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Hoffmann, R. A wiki for the life sciences where authorship matters. Nature Genetics (2008)

Perfluorinated fatty acids alter merocyanine 540 dye binding to plasma membranes.

We have evaluated the effect of the perfluorinated fatty acids pentadecafluoro-n-octanoic acid (PFOA) and nonadecafluoro-n-decanoic acid (NDFDA) on the ability of a human B-lymphoblastoid cell line to bind the lipid-binding, membrane-impermeant, fluorescent dye merocyanine 540 (MC540). Subtoxic concentrations of perfluorinated fatty acids (0.9 mM PFOA; 0.5 mM NDFDA) greatly diminish binding of MC540 by normal plasma membranes, as determined by fluorescence flow cytometry. When perfluorinated fatty acids are added to cells at toxic or lethal concentrations (1.2 mM PFOA; 0.75 mM NDFDA), MC540 binding increases dramatically, with entrance of dye to internal membrane domains. Neither perfluorinated fatty acid molecule reduces the ability of surface immunoglobulin to migrate laterally and cap on cells. Our data suggest that perfluorinated fatty acids either interact directly with lipid binding sites for MC540, and thereby inhibit dye intercalation, or alter membrane lipid architecture and lipid packing to diminish MC540 binding. Both possibilities support a direct, physical, membrane-altering mechanism for perfluorinated fatty acid toxicity on mammalian cells.[1]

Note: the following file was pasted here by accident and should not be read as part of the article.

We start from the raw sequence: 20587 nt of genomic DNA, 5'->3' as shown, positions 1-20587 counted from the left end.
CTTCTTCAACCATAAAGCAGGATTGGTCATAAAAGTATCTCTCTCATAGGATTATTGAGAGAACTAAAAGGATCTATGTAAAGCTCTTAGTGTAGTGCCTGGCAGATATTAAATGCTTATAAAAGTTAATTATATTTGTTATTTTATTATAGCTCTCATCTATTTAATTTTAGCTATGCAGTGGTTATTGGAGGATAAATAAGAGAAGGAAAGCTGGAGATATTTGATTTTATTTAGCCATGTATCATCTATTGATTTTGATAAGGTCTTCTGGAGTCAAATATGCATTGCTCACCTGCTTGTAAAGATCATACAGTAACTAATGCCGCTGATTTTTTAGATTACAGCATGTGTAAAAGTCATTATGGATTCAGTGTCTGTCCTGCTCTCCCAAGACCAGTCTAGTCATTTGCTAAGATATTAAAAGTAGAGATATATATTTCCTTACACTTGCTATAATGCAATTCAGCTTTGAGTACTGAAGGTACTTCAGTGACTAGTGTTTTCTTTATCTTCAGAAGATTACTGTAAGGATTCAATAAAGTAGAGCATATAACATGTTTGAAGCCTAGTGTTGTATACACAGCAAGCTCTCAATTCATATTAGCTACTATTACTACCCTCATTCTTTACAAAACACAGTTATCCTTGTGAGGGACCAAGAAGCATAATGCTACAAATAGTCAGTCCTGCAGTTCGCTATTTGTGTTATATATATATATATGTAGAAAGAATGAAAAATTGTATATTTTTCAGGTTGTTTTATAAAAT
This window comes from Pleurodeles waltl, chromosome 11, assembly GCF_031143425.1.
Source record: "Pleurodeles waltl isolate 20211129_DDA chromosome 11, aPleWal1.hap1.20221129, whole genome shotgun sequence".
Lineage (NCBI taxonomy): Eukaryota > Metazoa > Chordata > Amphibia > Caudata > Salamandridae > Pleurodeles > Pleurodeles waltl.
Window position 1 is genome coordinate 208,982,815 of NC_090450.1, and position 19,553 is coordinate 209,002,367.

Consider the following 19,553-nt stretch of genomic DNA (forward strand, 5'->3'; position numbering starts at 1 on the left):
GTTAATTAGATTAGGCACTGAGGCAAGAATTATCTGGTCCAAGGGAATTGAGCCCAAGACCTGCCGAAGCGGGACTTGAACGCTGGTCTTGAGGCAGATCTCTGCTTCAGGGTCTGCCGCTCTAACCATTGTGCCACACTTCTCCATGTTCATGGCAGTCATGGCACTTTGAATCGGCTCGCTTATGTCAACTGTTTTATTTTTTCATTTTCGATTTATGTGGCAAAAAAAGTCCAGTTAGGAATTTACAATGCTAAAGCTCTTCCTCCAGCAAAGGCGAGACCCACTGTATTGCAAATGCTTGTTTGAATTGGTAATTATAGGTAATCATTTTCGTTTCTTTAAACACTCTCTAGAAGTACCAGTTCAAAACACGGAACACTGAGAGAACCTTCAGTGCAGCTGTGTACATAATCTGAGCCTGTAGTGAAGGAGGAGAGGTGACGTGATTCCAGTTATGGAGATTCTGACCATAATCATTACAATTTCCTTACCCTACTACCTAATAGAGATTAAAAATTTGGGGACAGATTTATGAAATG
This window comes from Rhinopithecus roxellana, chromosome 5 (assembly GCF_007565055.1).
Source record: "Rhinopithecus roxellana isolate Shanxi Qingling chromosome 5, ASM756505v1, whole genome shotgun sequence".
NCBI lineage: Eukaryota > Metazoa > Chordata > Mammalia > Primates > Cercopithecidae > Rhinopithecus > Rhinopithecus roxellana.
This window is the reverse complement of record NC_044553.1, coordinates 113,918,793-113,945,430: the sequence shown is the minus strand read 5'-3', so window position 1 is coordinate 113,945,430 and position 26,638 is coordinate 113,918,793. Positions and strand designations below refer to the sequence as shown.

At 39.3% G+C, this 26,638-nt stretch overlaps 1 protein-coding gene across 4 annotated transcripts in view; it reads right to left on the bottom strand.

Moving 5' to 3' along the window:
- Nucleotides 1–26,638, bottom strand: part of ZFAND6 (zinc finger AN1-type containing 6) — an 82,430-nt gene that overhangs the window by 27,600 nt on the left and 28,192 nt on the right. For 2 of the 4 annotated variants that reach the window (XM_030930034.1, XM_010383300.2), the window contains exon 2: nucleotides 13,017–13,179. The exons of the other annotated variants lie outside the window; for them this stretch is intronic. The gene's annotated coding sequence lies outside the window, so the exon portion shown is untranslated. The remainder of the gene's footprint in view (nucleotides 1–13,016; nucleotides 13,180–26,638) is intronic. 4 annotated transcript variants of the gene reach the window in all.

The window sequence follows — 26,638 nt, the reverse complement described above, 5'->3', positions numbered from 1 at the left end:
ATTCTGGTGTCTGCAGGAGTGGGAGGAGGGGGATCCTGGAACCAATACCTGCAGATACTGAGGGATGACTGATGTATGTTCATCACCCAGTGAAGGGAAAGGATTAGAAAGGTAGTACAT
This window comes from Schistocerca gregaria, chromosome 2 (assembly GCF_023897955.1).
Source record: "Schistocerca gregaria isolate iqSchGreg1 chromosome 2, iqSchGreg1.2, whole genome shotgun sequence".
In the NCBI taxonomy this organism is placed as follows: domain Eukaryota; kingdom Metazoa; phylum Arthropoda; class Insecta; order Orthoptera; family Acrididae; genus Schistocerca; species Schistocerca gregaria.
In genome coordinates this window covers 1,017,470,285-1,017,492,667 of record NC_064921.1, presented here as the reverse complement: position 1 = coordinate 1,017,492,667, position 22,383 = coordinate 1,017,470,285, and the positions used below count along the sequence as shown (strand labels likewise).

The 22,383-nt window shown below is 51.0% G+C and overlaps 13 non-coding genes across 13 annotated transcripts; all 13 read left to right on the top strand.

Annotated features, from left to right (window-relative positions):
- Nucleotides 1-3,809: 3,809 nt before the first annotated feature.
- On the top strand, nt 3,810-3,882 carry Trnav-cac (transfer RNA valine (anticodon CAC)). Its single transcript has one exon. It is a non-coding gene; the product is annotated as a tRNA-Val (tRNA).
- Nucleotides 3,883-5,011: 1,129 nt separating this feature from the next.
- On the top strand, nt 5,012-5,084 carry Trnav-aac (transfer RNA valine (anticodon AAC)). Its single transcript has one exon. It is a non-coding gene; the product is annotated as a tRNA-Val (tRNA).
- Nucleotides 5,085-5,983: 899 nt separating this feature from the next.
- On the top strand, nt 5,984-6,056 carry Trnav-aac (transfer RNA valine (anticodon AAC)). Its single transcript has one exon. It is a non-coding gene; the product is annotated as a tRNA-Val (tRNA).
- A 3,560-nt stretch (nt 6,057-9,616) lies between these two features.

1. Perfluorinated fatty acids alter merocyanine 540 dye binding to plasma membranes. Levitt, D., Liss, A. Journal of toxicology and environmental health. (1987) [Pubmed]
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